Taken in 1905 by Ebenezer Teicelamann on his large plate camera, this photograph of Mt. Cook Aoraki must be one of the best ever. Look at the detail and the lighting.
Thursday, August 30, 2007
Tuesday, August 21, 2007
While in Birmingham, he met and later married Mary Bettney, a former matron of a Birmingham hospital. In 1886, his older sister Charlotte gave birth to a boy, and named him Ebenezer Thomas Kendall. In 1890 he married Mary.
In 1892, Dr Teichelmann and his new wife Mary, returned from England to Melbourne, Australia on board the Anchor liner Yarrawonga as the ship’s Doctor. Behind his name were the titles, FRCS (Birmingham) MRCS and LRCS. Fifteen years earlier he had been an apprentice to a chemist and now returned a highly qualified surgeon. On arrival he moved to Port Adelaide where he filled the post of Health Officer.
 Graham Collection, Teichelmann file, Hokitika.New Zealand
 Kendall Genealogy, Australia :website: members.fortunecity.com
Monday, August 6, 2007
photo credit: Bruce White
Dr Ebenezer Teichelmann died at the Westland Hospital on 20 December 1938, of a cerebral haemorrhage following a cerebral thrombosis ten days earlier. Two days later he was buried at the Hokitika Cemetery. A service was held for him in the All Saints Anglican Church. At the graveside, Father J. Finerty, Roman Catholic priest, conducted the ceremony. This final gesture of having an Anglican Church service and a Catholic Father conducting the graveside rites for a man who professed by faith to be a rationalist, showed that there is hope for unity in this world. His whole life had been devoted to healing and discovery.
It was a poignant moment.
“O leave my bones at the Hokitika cemetery when I die,” he had said some years earlier, when questioned about his future, and being a lover of Stevenson’s poetry, it was indeed “here he lies where he longs to be.”
The Patriach had found his rest. He was in the forefront of applying scientific and medical knowledge as it became available, a voyage of discovery in surgery, medicine, rainforests, conservation and exploration. And on photographic plates he left his record.
Buried alongside his wife Mary, his gravesite is not far from the Westland Hospital where he gave over 30years of medical service to the district, and in the distance Mount Cook, Mount Torres, Mount Douglas, Glacier Peak, La Perouse — all peaks he climbed — dot the horizon. Not far away are the graves of his mates, of a kindred spirit; Charlie Douglas, G. J. Roberts, Dr. MacAndrew and Duncan McFarlane.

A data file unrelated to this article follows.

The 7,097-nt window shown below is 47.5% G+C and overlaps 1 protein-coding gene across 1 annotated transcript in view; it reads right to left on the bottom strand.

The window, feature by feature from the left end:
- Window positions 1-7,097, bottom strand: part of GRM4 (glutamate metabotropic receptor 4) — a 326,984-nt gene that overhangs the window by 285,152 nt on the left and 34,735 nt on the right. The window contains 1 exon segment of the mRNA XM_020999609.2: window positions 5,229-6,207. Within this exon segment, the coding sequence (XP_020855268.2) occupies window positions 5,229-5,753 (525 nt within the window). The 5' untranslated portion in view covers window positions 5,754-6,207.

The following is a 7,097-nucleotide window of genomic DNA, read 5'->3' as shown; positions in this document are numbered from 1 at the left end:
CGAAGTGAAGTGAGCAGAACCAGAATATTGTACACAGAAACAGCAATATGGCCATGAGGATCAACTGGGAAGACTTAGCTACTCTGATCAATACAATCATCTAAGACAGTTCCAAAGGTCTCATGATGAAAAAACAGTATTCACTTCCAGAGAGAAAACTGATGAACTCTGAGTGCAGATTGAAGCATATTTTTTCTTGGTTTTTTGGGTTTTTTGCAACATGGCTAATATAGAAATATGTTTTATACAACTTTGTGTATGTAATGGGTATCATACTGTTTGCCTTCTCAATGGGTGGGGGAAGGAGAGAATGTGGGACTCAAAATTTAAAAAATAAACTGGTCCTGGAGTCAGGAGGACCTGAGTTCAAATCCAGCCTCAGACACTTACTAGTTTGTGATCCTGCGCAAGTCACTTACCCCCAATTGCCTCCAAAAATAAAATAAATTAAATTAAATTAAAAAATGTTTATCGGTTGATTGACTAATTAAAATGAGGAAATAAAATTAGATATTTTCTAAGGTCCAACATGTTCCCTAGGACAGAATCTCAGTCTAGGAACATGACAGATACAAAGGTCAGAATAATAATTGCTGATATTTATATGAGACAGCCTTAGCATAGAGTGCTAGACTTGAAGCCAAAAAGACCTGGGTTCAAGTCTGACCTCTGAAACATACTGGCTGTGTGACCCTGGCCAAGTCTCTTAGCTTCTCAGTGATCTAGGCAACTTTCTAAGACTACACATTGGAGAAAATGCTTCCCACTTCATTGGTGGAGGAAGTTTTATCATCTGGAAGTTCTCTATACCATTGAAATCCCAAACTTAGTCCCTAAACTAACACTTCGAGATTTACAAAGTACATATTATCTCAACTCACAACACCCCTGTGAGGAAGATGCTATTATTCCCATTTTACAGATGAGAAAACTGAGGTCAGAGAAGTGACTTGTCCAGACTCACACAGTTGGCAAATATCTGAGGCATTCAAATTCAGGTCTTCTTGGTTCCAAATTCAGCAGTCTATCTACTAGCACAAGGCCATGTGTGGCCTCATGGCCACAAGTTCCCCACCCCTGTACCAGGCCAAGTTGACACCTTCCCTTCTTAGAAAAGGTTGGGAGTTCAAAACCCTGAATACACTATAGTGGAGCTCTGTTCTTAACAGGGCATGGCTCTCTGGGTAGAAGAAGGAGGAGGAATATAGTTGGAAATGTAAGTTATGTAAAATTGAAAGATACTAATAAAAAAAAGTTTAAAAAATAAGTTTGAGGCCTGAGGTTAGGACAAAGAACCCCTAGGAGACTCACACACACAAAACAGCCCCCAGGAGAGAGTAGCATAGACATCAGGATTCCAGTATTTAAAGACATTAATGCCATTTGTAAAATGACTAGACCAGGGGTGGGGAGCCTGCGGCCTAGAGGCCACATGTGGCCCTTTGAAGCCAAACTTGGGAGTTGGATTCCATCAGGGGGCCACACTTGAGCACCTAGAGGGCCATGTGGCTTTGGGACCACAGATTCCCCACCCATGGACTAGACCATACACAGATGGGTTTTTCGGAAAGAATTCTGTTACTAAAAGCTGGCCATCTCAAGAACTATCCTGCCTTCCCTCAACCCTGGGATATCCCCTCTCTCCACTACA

Even the day after he died, Teichelmann’s generosity was still being felt. Mrs K. Lee (nee Warren) was working in the Post Office Exchange and she said that “Teichie always gave Five Pound each year towards Post Office Christmas Cheer. This year Teichie died before Christmas, but before he died he had written out a cheque for Five Pounds, and the Post Office received the cheque the day after he died.”
Mount Teichelmann, Teichelmann Rock, Teichelmann’s Corner, Teichelmann’s Track, Teichelmann’s Creek, Ebenezer Peak and Teichelmann’s (Bed and Breakfast) guesthouse celebrate his memory.
Peter Graham recognized something many others were to verbalize in different ways. “I was drawn to the quaint little man,” he said. Others described it as an attraction, a charisma, or a magnetic personality.
'He had that rare gift of always seeing the very best in his friends, for he especially loved and had much consideratio for younger people, and I always felt he loved us in spite of our faults; yet; withal, he was so amazingly modest about his own gifts and especially concerning his mountaineering achievements,’ wrote another friend in the Alpine Club Journal.
A small man, without an ounce of flesh, his physical powers were amazing. I can still see him — slipping through the tangled bush like a Maori Hen and perfectly happy, while I panted and struggled behind in the vilest of tempers — and an enormous ‘swag’, above which the crown of a hat was just visible and below, the lower part of a pair of very thin legs.
… A fine character, a delightful companion, and one who, when climbing was almost dead in New Zealand, did so much by his climbs and his photographs to rekindle that enthusiasm for the hills which is bearing such good fruit among the new generation of climbers in the Southern Alps.’
Thursday, August 2, 2007
Ebenezer Teichelmann, left, after the first flight over the glacier region of South Westland in 1924